|Organization:||Massachusetts Department of Revenue|
|Referenced Sources:||Massachusetts General Laws|
Personal Income Tax
November 22, 1982
You inquire as to the Massachusetts income tax treatment of employee stock options which for federal purposes qualify as Incentive Stock Options.
Massachusetts General Laws Chapter 62, Section 2 provides that Massachusetts gross income is federal gross income with certain modifications. Massachusetts determines federal gross income according to the Internal Revenue Code as amended on November 6, 1978 and in effect for the taxable year ("1978 Code"). (M.G.L. c. 62, s. 1(c)). Massachusetts gross income is divided into Part A taxable income, which is taxed at the rate of 10%, and Part B taxable income, which is taxed at the rate of 5%. Part A income is composed of dividends, net capital gain and interest other than interest on savings deposits in banking institutions in Massachusetts. Part B income is all other income subject to taxation.
Under Section 421(a) of the 1978 Code, an employee does not recognize income on the grant or exercise of a qualified stock option if the holding period and definitional requirements of Section 422 are met. Upon the disposition of stock acquired through the exercise of the option and held for more than three years, the amount realized on the sale, less the option price is taxed as long-term capital gain. Option price means the price at which the stock subject to the option is purchased.
If stock acquired under a qualified stock option is sold within three years of acquisition, Section 421(b) of the 1978 Code controls the income tax treatment of the transaction. The excess of the fair market value of the stock at the date the option was exercised over the amount paid for the stock is taxed as compensation at the time the stock is sold. Any additional profit is taxed as capital gain. (U.S. Treas. Reg. ss. 1.421-8(b), 1.422-1(b)) .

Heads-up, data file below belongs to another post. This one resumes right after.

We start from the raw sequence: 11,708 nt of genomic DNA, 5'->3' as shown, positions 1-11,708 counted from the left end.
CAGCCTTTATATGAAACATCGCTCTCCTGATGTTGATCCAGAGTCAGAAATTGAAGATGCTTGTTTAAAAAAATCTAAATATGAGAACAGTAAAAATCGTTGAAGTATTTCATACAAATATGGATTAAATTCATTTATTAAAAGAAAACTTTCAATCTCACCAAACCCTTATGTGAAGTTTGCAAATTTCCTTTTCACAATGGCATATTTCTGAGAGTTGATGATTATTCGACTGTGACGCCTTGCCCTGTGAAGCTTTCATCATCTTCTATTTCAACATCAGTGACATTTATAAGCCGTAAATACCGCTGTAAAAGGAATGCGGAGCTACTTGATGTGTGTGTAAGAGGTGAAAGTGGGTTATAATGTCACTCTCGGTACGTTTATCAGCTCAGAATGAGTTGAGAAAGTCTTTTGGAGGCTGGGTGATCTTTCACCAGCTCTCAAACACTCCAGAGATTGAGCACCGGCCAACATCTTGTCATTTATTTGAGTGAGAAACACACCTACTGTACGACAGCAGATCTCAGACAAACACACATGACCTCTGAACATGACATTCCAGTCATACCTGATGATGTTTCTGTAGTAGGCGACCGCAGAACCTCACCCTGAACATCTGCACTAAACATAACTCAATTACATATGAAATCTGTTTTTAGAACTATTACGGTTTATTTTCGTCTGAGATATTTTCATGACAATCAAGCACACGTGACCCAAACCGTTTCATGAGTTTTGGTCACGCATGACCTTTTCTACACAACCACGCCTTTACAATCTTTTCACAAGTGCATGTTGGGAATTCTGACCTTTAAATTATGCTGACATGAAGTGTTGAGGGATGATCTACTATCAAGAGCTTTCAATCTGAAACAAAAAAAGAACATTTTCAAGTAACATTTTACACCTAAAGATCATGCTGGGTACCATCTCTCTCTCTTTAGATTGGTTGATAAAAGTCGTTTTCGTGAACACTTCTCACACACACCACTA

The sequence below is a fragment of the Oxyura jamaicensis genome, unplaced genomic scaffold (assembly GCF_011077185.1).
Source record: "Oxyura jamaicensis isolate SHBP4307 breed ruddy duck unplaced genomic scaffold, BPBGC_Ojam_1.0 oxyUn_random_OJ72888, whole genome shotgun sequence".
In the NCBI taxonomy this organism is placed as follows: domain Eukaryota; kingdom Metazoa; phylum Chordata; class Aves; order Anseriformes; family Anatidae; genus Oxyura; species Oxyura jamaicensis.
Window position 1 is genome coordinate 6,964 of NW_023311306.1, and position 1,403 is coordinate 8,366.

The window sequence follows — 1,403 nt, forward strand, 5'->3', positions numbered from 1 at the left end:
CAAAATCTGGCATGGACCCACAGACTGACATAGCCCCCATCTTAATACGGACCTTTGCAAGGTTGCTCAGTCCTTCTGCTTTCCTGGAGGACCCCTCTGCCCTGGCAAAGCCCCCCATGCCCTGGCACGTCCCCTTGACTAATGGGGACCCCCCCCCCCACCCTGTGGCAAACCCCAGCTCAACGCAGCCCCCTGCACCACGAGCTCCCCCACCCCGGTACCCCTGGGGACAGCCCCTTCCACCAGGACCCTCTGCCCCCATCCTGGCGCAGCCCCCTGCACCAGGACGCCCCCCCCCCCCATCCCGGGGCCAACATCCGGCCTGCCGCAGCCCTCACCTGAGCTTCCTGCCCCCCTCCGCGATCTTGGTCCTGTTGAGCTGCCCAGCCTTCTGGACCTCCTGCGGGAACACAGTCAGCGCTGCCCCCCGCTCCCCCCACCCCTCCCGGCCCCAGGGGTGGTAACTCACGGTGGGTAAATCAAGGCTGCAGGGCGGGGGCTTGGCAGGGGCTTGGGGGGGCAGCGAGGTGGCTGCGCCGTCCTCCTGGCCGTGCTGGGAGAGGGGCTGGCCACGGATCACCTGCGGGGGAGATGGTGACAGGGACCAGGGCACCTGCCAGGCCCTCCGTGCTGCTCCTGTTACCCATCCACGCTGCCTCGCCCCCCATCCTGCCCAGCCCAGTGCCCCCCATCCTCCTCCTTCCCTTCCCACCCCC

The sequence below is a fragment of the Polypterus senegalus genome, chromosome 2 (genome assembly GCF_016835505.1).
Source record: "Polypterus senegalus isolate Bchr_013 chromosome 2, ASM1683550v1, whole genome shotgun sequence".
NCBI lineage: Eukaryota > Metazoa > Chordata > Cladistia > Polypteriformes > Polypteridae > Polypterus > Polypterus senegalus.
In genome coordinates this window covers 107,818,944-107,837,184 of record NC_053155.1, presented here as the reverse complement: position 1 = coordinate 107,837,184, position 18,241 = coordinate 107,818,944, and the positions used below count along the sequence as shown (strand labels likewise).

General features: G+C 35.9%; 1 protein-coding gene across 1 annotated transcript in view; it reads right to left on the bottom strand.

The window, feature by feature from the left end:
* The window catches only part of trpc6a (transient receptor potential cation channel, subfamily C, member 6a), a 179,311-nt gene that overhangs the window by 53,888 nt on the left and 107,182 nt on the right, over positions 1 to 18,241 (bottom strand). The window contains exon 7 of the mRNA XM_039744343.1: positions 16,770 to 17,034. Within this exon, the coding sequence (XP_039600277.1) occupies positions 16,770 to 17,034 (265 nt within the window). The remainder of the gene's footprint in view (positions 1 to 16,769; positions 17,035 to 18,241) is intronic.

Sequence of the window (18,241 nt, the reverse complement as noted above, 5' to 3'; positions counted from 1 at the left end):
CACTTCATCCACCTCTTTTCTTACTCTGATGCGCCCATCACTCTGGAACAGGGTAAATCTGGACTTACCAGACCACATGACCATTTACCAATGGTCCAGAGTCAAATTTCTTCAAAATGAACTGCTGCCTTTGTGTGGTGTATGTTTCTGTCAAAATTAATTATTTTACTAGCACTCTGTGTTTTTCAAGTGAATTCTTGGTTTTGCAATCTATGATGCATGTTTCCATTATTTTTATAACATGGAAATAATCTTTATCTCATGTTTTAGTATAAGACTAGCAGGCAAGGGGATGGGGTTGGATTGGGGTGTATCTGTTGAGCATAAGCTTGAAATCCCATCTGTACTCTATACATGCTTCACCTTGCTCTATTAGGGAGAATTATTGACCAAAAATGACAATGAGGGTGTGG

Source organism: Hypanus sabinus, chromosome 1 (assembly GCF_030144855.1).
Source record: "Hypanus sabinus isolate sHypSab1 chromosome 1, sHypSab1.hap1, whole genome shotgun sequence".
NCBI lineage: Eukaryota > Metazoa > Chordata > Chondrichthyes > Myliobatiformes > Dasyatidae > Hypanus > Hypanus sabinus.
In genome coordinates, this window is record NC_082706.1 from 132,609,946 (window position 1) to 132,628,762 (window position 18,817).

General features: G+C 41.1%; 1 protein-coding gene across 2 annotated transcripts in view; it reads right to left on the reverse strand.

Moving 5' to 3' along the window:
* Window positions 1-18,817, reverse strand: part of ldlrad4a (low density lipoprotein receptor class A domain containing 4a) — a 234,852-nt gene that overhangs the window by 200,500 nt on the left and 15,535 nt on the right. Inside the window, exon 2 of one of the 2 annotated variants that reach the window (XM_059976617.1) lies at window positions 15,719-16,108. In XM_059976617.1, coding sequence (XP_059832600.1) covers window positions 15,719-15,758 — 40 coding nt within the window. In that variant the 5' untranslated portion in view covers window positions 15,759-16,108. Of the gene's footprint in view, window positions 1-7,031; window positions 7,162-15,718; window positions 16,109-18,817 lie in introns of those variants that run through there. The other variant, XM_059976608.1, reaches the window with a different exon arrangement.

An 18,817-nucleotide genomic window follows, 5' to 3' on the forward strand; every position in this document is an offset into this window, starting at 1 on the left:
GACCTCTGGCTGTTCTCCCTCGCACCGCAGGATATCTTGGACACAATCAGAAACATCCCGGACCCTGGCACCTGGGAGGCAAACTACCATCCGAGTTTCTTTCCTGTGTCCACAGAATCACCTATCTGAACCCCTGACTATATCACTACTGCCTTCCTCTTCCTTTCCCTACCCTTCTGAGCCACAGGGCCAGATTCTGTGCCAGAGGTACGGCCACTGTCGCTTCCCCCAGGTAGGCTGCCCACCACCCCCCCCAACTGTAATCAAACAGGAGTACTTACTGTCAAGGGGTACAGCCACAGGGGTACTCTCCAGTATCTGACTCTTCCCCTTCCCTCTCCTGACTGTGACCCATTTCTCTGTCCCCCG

Section 422, governing treatment of qualified stock options, applies to options granted after December 31, 1963 and before May 21, 1976, and to options granted after May 20, 1976, under plans existing prior to May 21, 1976, if exercised before May 21, 1981.
Section 83 of the 1978 Code governs the taxation of property transferred to an employee in connection with the performance of services. Under Section 83, which generally governs the treatment of non-qualified stock options, an option having no readily ascertainable fair market value when granted is taxed as compensation at the time the option is exercised. The amount taxable is the difference between the fair market value of the stock on the date the option is exercised and the amount paid for the stock. If an option has a readily ascertainable value when granted, the difference between the fair market value of the option when granted and the amount paid for the option is treated as compensation in the year the option is granted and no income is recognized on the exercise of the option.
An employee's basis in stock acquired through the exercise of a non-qualified stock option is the sum of the amount paid for the stock and the amount of income realized by the employee on the exercise or receipt of the option. Upon the employee's sale of the stock any further appreciation in value is capital gain.